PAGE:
I fear this guidance actually INCREASES the risk that post-discharge tests will not be arranged or acted upon by introducing ambiguity in responsibility. BMA guidance in this area is much clearer and should stand.

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  • So then, for the avoidance of doubt, patients will be asked to attend hospital phlebotomy dept for all tests not required by me in their GP management. There will be no transcribing of specimen envelopes, electronic discharge letters saying "u&e 3 days" will be printed out and the patient advised to attend hospital, same for outpatient letters.

    We only end up with this work because we do not push back and because we like our patients and wish to make their lives easier.

    However, those days are gone.

    Not paid = no job, no job = no responsibility for that job, no responsibility = no worries.

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  • There already is a massive dump of secondary care work into GP land. We are viewed as their house officers. How is this news? We allow it to happen as we are weak

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  • good old rcgp and gpc - with friends like this who needs enemies ?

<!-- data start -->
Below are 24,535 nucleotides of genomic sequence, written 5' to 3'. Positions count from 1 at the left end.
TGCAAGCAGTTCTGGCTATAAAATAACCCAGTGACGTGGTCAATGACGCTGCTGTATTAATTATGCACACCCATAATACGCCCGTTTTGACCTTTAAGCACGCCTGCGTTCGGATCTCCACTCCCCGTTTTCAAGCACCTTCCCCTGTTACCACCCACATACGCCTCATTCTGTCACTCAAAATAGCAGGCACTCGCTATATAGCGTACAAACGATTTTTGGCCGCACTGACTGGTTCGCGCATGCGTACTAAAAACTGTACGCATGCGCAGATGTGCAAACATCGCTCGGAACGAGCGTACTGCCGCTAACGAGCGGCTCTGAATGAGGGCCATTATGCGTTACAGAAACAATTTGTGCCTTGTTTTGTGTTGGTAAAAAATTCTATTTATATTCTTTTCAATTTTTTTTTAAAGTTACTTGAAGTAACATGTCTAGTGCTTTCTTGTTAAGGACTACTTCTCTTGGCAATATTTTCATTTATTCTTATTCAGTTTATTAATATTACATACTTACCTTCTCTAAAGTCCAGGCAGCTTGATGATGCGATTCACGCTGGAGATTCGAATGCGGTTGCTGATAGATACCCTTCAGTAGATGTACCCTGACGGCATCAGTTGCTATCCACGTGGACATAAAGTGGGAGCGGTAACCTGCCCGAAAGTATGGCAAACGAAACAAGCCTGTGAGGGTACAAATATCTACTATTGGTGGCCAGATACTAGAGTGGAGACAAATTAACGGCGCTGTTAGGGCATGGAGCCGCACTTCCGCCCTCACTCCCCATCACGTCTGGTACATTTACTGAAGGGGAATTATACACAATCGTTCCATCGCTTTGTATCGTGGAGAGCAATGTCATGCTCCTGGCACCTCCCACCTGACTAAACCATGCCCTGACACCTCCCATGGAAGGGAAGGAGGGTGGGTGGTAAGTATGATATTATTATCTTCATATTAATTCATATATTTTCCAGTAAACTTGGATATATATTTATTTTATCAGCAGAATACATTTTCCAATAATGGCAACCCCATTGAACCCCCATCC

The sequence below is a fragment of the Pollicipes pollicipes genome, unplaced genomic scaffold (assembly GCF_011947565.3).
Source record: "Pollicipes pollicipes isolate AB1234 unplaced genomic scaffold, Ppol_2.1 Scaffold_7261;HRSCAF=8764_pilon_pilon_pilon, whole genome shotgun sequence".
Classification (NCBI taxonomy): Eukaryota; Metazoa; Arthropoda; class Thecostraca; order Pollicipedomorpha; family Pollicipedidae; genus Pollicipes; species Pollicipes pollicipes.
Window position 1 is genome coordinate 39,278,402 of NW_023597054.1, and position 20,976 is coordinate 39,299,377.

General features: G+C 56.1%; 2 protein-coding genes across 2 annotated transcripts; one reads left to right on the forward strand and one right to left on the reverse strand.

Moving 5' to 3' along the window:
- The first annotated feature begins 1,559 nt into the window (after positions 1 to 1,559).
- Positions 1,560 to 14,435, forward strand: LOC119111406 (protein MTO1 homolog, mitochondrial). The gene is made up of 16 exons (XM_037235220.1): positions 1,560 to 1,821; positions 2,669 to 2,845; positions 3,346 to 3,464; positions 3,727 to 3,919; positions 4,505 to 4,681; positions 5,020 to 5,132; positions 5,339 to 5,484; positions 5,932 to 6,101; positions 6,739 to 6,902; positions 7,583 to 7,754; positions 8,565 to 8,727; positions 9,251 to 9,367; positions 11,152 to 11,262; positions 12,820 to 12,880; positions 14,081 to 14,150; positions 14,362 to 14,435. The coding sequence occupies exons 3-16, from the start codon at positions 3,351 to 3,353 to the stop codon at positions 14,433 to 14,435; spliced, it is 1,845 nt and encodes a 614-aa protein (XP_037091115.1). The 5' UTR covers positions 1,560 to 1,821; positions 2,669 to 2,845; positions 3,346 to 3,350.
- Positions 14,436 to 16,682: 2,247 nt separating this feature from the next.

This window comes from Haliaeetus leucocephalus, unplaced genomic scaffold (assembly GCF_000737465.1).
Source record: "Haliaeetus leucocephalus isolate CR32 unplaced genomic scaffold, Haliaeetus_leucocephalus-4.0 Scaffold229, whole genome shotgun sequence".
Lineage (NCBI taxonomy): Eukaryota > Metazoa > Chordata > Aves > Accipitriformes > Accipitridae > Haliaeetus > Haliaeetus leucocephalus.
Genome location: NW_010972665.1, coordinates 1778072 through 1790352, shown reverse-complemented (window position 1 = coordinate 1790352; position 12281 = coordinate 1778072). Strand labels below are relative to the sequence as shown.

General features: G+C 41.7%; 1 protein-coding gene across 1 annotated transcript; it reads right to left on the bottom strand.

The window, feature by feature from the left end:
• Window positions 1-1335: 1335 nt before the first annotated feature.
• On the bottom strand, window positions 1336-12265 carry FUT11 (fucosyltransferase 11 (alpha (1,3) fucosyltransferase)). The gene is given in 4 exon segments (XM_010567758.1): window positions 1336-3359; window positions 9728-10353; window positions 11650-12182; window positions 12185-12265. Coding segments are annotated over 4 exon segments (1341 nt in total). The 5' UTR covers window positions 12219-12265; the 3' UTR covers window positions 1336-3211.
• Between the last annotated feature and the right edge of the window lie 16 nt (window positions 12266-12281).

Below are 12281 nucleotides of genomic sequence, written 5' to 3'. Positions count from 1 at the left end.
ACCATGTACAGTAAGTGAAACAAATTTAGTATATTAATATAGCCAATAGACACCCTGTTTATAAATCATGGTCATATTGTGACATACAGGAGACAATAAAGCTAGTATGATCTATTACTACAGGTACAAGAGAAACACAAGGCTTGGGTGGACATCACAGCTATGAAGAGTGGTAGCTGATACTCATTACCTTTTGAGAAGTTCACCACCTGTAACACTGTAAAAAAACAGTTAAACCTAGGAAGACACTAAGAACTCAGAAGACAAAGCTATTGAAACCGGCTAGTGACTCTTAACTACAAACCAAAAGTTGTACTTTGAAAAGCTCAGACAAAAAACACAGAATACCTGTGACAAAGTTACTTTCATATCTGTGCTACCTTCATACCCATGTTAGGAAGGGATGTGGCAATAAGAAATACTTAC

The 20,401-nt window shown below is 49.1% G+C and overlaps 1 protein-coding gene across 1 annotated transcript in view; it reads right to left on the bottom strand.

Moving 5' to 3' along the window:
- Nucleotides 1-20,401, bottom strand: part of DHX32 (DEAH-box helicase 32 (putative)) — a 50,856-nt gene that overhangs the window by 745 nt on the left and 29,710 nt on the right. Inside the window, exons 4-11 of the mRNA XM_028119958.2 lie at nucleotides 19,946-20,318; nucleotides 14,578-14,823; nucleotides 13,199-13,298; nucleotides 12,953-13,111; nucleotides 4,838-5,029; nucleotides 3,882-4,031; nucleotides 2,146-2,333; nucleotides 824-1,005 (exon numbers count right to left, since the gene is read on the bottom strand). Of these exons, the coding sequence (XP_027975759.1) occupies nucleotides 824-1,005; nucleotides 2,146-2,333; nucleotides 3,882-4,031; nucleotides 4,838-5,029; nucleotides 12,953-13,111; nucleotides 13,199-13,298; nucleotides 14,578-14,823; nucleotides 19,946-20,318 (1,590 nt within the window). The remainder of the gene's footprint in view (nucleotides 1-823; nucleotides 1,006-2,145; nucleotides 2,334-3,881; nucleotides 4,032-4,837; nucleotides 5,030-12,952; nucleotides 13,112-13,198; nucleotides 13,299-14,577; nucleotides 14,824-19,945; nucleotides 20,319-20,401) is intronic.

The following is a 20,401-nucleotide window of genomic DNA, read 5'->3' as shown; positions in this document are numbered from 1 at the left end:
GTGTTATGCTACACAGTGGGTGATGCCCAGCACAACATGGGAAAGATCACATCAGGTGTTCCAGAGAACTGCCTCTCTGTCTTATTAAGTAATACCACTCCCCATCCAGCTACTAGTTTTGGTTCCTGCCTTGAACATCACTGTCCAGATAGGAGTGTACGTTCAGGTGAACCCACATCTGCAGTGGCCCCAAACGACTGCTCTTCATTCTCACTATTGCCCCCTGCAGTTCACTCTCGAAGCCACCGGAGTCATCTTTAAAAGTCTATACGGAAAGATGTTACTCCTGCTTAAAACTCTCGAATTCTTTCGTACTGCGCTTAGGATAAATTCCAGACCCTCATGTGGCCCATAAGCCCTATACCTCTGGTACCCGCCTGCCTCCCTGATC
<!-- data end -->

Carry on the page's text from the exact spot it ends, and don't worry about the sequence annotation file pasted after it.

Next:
have fun with pharmacists and PAs as clearly you have no interest in supporting GPs anymore.

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  • Let's get this straight - this guidance was agreed with the BMA and RCGP and now the RCgP are asking for changes - did they read it???

    That's why I stopped my subs to both - they need to help GPs who actually work and don't spend their lives in meetings.

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  • So gps are going to be pimped out by the BMA and RCGP!
    Not only this, I cannot imagine gps will even get paid for this?? So this is abusive behaviour against gps.
    What gives gives these organisations (which gps are forced to pay for) the right to make gps work for free? Not only this but if gps cannot charge for this impossible work (which goes against these organisations own guidelines as it demands docs to be psychic to mind read the thoughts behind other's treatments) then it effectively forces gps to actually using their own money for supporting their time to do the work.
    So when did these organisations turn into abusers and why do gps still tolerate this abuse?

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  • Isn't general practice a dumping ground anyway?